I had been combing through older emails (sorry everyone, I’m still waaaaay behind), and found a reader question, or rather a reader complaint, about claw hammers.
Paul’s question could also be considered a request. He basically wants hand tool brands to increase the durability of their hammers. Here, I’ll let him explain it to you:
So I’m a contractor and kinda follow your website every now and then. Really like the content, but I like the fact that the manufacturers kinda pay attention to what you have to say…
I have not been able to find a straight claw framing hammer that will stand up to everyday use. Any ideas on a brand? I have been through Estwing (the classic) and recently a Dewalt 12 oz that “strikes like a 20 oz.”
All of them are junk.
-Claws that are forged too thick to get in between even dimensional framing lumber let alone something kinda thin. Forget about shingles or behind siding.
-Nail pullers that round out – in other words that don’t grab nails… defeating the purpose of a claw hammer.
I might as well start carrying around a 3lb sledge and just beating everything……
I would love to be able to work with a manufacturer…..to solve this problem.
If you have any people to bug about this I would appreciate it cause I don’t necessarily like spending $40-50 on a “consumable” hammer.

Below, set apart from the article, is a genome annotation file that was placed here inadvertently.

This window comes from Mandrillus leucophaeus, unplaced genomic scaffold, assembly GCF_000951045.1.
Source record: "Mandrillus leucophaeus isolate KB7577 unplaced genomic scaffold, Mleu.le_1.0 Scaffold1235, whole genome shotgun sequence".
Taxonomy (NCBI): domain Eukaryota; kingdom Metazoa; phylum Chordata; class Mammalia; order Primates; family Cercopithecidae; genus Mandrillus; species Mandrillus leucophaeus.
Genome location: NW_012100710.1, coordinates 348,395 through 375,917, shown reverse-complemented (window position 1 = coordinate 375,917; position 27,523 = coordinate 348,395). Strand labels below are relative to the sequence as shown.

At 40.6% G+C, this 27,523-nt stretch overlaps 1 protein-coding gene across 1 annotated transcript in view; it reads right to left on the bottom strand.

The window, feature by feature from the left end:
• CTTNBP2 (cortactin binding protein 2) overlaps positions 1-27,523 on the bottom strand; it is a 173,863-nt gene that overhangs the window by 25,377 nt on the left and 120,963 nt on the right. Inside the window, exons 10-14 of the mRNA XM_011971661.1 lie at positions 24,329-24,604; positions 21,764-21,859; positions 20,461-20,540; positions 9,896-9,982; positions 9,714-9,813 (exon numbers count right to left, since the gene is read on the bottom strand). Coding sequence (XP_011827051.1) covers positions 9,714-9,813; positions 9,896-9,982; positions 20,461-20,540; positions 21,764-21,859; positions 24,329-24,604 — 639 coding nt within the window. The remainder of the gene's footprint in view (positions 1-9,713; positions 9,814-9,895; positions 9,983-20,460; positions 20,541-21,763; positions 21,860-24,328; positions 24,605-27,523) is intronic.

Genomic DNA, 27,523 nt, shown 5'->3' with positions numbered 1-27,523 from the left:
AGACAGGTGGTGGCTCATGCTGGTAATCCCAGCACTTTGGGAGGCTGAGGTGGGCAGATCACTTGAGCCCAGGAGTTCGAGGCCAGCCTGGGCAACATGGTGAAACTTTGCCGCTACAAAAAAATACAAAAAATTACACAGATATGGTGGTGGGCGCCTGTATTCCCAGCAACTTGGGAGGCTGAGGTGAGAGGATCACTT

Paul’s email came in before I wrote about the new Fiskars Isocore hammers, but the vibration-reducing designs might not address his main complaints. The Isocore hammers also look to have the same thick claws as other premium hammers.
Curved claw hammers are better suited for removing nails, while rip claw hammers, which have straigther claw geometries, are often better suited for demolition work. I can definitely see how rip claws would be frustrating or ineffective for the removal of nails.
I tried to pull out some nails with a rip claw hammer at least once before, and it resulted in a trip back to the toolbox.
As for removing nails, even curved claw hammers don’t often compare well against dedicated nail pullers, which aren’t really that expensive.
Recommended: Vaughan nail pullers, Shark nail pullers
I definitely see the appeal in there being a single tool that works well universally. But, is there such a hammer?
This brings to mind a Husky hammer combo bundle from this past holiday season. It came with a 16 oz claw hammer, for finish work and pulling nails, and a 20 oz rip claw hammer, for heavier hitting and demolition work.
If you’re a pro, which hammers would you recommend? Do you have a one-stop-shop type of hammer, or even just a favorite one-tool-does-most hammer?
I have never worn through a hammer. I certainly try out different sizes and styles (this is ToolGuyd after all), but I don’t think I’m the right person to give advice about this.
It sounds to me that most of Paul’s frustrations are about his hammers’ claws. He didn’t seem to have anything bad to say about the striking faces, although he did say that he hasn’t found a framing hammer that will stand up to everyday use.
While we’re at it, do you have any complaints about today’s hammers?
P.S. That image of the Dewalt hammer at the top of the page? I picked it somewhat arbitrarily, because it’s got a straight rip claw design.